Summary of the National E-Health Strategy

2. National Vision for E-Health

Page last updated: 02 December 2009

2.1 Implications of the vision for stakeholders
2.2 The vision in action

Australia should aspire to continue to lead the world in health outcomes for its citizens. Central to the achievement of this will be a health system which more effectively responds to the health care needs of individuals and communities. Developing a world class E-Health capability would provide new options for how Australians manage their own health and interact with the health system across geographic and health sector boundaries.

E-Health will enable a safer, higher quality, more equitable and sustainable health system for all Australians by transforming the way information is used to plan, manage and deliver health care services

E-Health will:
• Ensure the right consumer health information is electronically made available to the right person at the right place and time to enable informed care and treatment decisions
• Enable the Australian health sector to more effectively operate as an inter-connected system overcoming the current fragmentation and duplication of service delivery
• Provide consumers with electronic access to the information needed to better manage and control their personal health outcomes
• Enable multi-disciplinary teams to electronically communicate and exchange information and provide better coordinated health care across the continuum of care
• Provide consumers with confidence that their personal health information is managed in a secure, confidential and tightly controlled manner
• Enable electronic access to appropriate health care services for consumers within remote, rural and disadvantaged communities
• Facilitate continuous improvement of the health system through more effective reporting and sharing of health outcome information
• Improve the quality, safety and efficiency of clinical practices by giving care providers better access to consumer health information, clinical evidence and clinical decision support tools
• Support more informed policy, investment and research decisions through access to timely, accurate and comprehensive reporting on Australian health system activities and outcomes.

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2.1 Implications of the vision for stakeholders

The E-Health vision can also be expressed in terms of what it might mean for each of the three key groups of impacted stakeholders:
Consumers – the individuals who receive Australian health care services and the friends, family and carers who are directly involved in the care of the individual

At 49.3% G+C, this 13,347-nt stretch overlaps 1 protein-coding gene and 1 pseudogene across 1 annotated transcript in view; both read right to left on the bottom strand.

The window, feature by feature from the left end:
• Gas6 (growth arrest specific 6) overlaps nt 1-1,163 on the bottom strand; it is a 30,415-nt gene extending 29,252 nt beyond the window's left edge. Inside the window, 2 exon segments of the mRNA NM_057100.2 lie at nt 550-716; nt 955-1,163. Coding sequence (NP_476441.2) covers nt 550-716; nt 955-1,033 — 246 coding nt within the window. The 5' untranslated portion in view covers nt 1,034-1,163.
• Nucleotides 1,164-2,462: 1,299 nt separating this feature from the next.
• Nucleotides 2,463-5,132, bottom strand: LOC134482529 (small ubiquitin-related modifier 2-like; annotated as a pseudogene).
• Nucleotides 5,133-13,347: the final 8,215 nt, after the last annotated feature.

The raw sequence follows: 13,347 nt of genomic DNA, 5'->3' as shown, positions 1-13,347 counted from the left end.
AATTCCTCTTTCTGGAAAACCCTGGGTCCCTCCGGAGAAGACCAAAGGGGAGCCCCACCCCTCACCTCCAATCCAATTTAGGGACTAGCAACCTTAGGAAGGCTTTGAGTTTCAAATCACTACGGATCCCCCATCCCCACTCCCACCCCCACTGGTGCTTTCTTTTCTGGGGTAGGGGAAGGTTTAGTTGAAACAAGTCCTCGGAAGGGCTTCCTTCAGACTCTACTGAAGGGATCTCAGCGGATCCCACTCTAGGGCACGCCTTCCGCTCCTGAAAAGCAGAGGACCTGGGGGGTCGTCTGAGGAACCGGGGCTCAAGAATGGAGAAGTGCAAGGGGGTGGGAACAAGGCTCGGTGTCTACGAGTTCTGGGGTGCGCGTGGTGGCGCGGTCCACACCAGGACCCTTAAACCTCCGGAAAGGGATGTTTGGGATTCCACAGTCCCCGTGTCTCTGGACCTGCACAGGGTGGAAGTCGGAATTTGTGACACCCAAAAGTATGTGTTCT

Care Providers – the individuals and organisations that provide Australian health care services
Health Care Managers – Australian health sector clinical managers, health service managers, planners, researchers and policy makers.

Stakeholder Groups

Current State

Future State

  • Largely responsible for coordinating their own care delivery and acting as the integrator of health care information accross the health system
  • Spend time repeating the same information to multiple care providers and/or receiving duplicate treatment activities
  • Poor, and in most cases zero, access to personal health information which is storedin multiple, fragmented silos across the health system
  • Limited security of personal health information or ability to control who accesses it
  • Heavily reliant on individual care providers for access to reliable health information
  • Unequal access to health care services, particularly in remote and rural communities
  • When consumers interact with the health system, care providers will know who they are and have access to relevant details of their health information
  • Will rely on the health system to effectively coordinate their care regimes and treatment activities
  • Will have an ability to access their own health records and maintain a personal health diary
  • Will have confidence that their health information is managed securely and confidentially
  • Will have the ability to better manage their own health through access to reliable and accredited sources of health information
  • Will have technology enabled access to a broader and deeper range of health services from within rural and remote communities
  • Will be supported in the management of their care through automated monitoring of their health status and access to individual care plans
  • Work with incomplete and fragmented information when providing care to consumers
  • Spend time collecting consumer information and duplicating treatment activities
  • Manually coordinate care with other providers and exchange information in an inefficient, incomplete and ad hoc manner
  • Risk the occurance of adverse events through incomplete information and a lack of access to decision support tools at the point of care
  • Limited ability to interact with consumers remotely
  • Limited to means to monitor effectiveness of service delivery outcomes
  • Will have an intergrated and complete view of consumer health information at the point of care
  • Will be able to share information electronically in a timely manner across different geographic locations and all parts of the health sector
  • Will have access to data that allows them to more effectively monitor and evaluate service delivery outcomes.
  • Will be able to electronically order tests, prescribe medication and refer individuals to other providers
  • Providers' care decisions will be supported by access to appropriate information sources and decision support tools at the point of care
  • Will be able to electronically interact with consumers regardless of where they are geographically located